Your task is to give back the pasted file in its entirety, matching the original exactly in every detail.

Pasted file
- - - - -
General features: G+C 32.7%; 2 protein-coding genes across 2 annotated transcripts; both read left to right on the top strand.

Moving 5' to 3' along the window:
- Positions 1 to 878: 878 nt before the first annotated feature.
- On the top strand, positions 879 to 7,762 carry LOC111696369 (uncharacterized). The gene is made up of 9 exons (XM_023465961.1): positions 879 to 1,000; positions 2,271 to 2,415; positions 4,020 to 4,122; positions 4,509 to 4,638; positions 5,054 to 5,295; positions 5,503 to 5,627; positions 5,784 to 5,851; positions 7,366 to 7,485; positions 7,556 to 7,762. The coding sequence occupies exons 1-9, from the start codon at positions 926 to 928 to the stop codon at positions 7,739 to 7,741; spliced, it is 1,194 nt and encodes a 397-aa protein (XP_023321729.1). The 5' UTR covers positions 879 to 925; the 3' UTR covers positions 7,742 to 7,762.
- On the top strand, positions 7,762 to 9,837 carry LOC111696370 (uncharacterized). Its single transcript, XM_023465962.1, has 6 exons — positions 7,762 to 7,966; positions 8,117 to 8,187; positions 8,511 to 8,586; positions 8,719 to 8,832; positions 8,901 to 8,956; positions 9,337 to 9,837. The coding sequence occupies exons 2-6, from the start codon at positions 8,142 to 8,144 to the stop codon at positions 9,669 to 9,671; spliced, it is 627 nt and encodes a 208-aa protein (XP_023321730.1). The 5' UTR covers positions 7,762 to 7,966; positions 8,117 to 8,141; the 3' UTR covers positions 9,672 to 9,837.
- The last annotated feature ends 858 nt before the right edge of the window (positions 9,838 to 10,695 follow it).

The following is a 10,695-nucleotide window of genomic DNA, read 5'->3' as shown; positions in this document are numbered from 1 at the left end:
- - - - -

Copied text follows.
General features: G+C 32.7%; 2 protein-coding genes across 2 annotated transcripts; both read left to right on the top strand.

Moving 5' to 3' along the window:
- Positions 1 to 878: 878 nt before the first annotated feature.
- On the top strand, positions 879 to 7,762 carry LOC111696369 (uncharacterized). The gene is made up of 9 exons (XM_023465961.1): positions 879 to 1,000; positions 2,271 to 2,415; positions 4,020 to 4,122; positions 4,509 to 4,638; positions 5,054 to 5,295; positions 5,503 to 5,627; positions 5,784 to 5,851; positions 7,366 to 7,485; positions 7,556 to 7,762. The coding sequence occupies exons 1-9, from the start codon at positions 926 to 928 to the stop codon at positions 7,739 to 7,741; spliced, it is 1,194 nt and encodes a 397-aa protein (XP_023321729.1). The 5' UTR covers positions 879 to 925; the 3' UTR covers positions 7,742 to 7,762.
- On the top strand, positions 7,762 to 9,837 carry LOC111696370 (uncharacterized). Its single transcript, XM_023465962.1, has 6 exons — positions 7,762 to 7,966; positions 8,117 to 8,187; positions 8,511 to 8,586; positions 8,719 to 8,832; positions 8,901 to 8,956; positions 9,337 to 9,837. The coding sequence occupies exons 2-6, from the start codon at positions 8,142 to 8,144 to the stop codon at positions 9,669 to 9,671; spliced, it is 627 nt and encodes a 208-aa protein (XP_023321730.1). The 5' UTR covers positions 7,762 to 7,966; positions 8,117 to 8,141; the 3' UTR covers positions 9,672 to 9,837.
- The last annotated feature ends 858 nt before the right edge of the window (positions 9,838 to 10,695 follow it).

The following is a 10,695-nucleotide window of genomic DNA, read 5'->3' as shown; positions in this document are numbered from 1 at the left end: